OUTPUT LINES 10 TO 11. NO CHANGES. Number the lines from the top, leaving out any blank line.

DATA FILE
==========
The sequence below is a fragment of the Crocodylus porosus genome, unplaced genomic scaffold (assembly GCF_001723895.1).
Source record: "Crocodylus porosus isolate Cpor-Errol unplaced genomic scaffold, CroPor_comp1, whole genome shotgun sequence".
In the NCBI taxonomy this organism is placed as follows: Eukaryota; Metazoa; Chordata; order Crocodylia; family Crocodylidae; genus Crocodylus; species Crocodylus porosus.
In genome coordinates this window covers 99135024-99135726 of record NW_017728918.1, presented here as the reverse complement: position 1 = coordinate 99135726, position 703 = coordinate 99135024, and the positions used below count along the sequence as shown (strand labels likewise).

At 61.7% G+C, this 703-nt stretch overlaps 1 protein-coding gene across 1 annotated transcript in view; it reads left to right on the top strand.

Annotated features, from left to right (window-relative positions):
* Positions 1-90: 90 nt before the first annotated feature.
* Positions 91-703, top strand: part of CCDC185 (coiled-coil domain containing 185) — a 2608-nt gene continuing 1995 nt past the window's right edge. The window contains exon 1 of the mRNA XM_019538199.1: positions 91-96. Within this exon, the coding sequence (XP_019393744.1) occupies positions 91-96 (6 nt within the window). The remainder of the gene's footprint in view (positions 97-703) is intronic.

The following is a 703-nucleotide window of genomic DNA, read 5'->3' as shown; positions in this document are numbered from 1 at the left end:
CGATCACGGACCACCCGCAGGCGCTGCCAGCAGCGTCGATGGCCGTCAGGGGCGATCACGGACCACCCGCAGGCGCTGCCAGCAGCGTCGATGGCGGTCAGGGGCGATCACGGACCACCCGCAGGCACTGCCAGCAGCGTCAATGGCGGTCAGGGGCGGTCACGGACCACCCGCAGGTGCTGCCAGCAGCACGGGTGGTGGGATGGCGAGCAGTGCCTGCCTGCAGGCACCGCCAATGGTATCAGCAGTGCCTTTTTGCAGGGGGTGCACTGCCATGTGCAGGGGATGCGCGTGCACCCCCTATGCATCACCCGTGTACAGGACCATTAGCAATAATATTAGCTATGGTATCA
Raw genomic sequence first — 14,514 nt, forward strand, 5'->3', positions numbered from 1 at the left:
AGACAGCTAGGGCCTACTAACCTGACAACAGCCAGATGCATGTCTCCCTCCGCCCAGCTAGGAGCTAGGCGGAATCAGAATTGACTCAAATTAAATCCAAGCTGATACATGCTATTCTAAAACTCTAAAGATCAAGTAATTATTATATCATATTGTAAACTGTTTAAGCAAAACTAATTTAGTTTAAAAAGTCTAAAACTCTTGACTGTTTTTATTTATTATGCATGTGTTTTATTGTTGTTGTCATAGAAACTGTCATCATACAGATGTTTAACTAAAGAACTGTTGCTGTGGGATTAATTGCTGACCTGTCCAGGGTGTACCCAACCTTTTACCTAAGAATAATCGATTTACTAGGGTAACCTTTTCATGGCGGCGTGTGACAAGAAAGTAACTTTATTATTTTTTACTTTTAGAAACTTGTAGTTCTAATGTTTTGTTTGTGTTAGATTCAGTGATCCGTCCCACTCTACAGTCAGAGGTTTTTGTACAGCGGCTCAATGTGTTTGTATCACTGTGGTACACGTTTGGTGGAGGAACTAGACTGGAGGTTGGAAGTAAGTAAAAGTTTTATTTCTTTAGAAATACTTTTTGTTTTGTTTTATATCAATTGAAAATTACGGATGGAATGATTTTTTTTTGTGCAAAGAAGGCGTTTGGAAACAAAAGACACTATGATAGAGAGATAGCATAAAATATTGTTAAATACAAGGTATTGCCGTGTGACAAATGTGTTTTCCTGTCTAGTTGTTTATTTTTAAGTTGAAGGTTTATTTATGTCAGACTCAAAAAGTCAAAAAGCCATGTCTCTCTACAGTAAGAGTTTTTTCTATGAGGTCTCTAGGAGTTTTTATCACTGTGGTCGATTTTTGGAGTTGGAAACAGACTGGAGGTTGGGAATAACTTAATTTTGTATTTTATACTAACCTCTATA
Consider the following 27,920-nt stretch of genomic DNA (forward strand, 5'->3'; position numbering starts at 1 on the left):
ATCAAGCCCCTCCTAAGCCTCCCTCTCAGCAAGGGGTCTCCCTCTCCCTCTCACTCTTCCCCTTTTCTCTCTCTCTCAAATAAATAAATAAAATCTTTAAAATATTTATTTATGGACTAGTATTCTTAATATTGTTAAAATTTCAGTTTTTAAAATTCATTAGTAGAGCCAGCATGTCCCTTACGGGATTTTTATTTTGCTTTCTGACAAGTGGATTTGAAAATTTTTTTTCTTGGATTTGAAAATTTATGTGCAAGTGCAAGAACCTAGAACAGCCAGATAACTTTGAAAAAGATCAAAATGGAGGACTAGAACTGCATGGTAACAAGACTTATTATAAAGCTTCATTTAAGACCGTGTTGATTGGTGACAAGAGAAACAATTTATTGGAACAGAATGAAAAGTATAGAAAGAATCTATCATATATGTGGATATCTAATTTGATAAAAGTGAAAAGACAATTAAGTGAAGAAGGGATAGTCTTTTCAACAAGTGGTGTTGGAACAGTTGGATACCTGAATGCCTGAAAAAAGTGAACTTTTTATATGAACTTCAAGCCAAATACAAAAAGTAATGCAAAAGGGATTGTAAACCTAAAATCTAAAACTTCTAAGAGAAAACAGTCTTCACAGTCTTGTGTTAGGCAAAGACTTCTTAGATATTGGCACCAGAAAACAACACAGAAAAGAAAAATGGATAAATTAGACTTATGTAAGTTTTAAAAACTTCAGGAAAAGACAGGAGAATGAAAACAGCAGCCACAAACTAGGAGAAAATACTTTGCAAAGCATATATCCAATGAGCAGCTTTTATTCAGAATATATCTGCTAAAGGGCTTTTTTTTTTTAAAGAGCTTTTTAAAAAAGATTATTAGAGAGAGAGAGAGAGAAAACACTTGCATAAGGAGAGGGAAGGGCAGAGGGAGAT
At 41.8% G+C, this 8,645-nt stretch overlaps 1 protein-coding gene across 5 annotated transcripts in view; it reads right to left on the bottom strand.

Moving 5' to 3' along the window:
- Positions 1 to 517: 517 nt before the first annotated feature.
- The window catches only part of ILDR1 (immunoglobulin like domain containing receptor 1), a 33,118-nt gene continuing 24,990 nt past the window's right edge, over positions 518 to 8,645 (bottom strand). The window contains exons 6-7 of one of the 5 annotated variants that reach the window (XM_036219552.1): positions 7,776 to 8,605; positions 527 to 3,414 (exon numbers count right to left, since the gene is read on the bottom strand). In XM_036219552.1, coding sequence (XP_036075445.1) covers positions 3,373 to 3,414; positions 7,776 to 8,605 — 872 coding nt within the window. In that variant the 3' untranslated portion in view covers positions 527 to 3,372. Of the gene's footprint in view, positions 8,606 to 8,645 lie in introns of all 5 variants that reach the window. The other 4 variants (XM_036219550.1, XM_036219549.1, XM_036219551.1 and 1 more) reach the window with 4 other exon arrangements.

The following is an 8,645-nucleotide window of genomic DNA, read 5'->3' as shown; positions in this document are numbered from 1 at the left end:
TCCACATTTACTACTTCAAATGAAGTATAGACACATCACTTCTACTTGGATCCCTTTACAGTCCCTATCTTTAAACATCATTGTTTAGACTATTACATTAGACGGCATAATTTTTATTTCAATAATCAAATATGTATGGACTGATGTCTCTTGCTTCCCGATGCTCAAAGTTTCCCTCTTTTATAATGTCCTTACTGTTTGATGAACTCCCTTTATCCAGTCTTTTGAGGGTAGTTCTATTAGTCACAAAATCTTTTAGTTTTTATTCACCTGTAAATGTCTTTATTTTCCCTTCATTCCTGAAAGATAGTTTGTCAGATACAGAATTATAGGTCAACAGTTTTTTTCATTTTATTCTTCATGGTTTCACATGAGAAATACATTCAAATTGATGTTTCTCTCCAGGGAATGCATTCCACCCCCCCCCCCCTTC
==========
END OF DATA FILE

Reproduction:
CGATCACGGACCACCCGCAGGCGCTGCCAGCAGCGTCGATGGCCGTCAGGGGCGATCACGGACCACCCGCAGGCGCTGCCAGCAGCGTCGATGGCGGTCAGGGGCGATCACGGACCACCCGCAGGCACTGCCAGCAGCGTCAATGGCGGTCAGGGGCGGTCACGGACCACCCGCAGGTGCTGCCAGCAGCACGGGTGGTGGGATGGCGAGCAGTGCCTGCCTGCAGGCACCGCCAATGGTATCAGCAGTGCCTTTTTGCAGGGGGTGCACTGCCATGTGCAGGGGATGCGCGTGCACCCCCTATGCATCACCCGTGTACAGGACCATTAGCAATAATATTAGCTATGGTATCA
Raw genomic sequence first — 14,514 nt, forward strand, 5'->3', positions numbered from 1 at the left: